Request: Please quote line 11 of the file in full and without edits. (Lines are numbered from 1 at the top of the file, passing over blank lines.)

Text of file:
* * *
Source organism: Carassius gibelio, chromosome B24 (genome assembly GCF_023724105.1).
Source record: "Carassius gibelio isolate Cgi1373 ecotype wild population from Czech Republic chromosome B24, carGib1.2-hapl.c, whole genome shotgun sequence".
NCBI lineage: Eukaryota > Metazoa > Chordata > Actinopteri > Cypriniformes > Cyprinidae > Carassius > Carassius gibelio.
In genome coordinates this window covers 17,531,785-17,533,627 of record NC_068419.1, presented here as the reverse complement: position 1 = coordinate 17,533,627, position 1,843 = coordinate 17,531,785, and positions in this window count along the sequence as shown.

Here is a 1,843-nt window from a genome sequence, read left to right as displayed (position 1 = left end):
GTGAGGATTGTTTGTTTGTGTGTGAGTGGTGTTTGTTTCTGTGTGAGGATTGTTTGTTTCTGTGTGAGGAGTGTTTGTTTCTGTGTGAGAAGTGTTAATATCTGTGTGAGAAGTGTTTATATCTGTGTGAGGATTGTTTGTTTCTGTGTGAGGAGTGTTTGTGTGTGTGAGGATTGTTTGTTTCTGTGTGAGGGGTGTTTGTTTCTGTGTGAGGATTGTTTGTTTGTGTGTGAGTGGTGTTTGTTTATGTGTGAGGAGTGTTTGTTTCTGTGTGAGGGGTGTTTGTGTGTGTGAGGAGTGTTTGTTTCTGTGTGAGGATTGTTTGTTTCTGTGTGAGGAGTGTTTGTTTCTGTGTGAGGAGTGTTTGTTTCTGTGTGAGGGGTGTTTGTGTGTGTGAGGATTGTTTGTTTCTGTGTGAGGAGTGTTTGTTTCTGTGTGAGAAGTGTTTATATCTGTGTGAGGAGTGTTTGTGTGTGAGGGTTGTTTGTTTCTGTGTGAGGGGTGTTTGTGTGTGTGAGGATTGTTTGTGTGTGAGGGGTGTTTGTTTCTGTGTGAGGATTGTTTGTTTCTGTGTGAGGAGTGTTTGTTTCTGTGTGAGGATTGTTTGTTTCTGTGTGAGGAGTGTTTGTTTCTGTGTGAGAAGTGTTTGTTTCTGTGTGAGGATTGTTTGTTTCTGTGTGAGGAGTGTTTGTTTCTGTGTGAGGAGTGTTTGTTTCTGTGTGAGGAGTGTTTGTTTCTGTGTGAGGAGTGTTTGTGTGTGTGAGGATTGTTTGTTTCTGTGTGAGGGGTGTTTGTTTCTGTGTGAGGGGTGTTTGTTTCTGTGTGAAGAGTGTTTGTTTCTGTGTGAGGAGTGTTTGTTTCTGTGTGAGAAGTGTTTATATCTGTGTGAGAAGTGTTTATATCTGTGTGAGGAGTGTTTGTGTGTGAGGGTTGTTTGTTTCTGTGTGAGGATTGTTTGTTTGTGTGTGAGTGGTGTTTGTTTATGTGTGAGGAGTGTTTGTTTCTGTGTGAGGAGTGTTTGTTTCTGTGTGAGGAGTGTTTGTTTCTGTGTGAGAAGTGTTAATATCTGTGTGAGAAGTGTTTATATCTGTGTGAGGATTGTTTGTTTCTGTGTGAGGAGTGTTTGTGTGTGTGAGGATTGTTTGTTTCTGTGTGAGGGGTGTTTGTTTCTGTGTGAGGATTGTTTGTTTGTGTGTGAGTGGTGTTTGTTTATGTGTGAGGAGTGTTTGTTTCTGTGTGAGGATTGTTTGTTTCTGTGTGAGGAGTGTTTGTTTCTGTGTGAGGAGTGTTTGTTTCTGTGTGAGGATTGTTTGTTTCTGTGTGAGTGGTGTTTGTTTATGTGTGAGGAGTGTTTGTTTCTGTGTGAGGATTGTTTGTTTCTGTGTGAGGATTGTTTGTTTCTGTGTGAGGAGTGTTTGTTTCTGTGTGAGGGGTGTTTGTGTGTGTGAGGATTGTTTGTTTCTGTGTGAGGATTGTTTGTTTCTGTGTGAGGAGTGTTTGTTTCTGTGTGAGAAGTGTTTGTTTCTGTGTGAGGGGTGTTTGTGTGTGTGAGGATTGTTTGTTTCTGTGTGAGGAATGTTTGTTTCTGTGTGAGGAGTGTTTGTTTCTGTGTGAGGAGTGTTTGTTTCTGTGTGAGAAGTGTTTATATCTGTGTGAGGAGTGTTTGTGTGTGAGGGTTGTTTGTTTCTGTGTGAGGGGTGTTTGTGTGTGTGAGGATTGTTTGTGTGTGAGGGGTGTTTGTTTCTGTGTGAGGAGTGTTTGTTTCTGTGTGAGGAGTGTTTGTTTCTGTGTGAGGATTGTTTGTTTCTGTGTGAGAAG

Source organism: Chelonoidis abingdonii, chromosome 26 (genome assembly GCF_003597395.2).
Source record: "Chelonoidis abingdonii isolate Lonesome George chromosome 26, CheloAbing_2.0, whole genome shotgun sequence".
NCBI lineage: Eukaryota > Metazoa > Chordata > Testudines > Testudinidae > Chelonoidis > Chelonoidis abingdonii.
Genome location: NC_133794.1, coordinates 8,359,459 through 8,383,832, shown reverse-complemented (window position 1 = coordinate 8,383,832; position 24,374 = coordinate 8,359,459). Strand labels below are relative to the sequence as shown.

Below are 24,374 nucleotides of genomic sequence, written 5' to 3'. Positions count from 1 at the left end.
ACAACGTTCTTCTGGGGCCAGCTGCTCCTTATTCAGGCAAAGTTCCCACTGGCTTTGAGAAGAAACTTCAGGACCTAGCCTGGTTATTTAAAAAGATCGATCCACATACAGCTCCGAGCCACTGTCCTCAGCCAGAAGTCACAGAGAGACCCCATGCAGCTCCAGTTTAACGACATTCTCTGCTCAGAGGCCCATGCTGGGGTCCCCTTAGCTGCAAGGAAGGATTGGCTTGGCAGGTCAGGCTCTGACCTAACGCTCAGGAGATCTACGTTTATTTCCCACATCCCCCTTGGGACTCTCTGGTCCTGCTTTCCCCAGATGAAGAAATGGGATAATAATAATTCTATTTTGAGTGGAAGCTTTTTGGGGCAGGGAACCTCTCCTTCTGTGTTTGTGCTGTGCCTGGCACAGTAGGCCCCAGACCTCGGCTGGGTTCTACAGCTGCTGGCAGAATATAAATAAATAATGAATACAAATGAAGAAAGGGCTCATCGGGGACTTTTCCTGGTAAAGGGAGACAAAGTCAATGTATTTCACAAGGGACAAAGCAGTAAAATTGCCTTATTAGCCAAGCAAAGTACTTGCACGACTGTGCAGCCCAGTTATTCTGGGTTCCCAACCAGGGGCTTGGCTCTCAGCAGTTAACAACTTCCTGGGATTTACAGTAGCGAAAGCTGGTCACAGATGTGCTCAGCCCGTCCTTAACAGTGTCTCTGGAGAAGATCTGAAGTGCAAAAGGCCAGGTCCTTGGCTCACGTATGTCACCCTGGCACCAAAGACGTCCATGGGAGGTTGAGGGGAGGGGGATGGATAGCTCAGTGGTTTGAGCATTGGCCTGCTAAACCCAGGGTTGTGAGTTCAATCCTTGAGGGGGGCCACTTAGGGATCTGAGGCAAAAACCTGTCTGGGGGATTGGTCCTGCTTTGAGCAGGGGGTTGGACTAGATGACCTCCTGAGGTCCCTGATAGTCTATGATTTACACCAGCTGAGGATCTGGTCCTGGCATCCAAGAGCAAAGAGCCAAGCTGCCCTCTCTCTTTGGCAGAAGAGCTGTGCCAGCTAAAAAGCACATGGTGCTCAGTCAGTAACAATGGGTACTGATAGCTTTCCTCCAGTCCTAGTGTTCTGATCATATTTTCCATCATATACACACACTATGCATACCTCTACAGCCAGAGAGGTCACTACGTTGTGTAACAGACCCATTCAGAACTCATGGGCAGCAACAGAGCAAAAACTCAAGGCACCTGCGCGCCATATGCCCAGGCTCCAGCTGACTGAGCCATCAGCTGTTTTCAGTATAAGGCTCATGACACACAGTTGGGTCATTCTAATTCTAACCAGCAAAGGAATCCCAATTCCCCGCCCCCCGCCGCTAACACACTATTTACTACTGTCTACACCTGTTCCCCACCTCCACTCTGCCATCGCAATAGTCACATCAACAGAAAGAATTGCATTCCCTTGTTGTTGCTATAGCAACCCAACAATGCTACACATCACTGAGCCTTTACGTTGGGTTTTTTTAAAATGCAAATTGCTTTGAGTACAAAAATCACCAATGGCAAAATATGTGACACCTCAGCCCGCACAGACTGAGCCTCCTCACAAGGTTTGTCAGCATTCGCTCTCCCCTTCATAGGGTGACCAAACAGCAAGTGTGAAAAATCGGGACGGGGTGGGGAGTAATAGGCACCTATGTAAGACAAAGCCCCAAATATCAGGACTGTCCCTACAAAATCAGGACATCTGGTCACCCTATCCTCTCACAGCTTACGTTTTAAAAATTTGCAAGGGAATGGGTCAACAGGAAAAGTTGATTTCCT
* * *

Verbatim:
Below are 24,374 nucleotides of genomic sequence, written 5' to 3'. Positions count from 1 at the left end.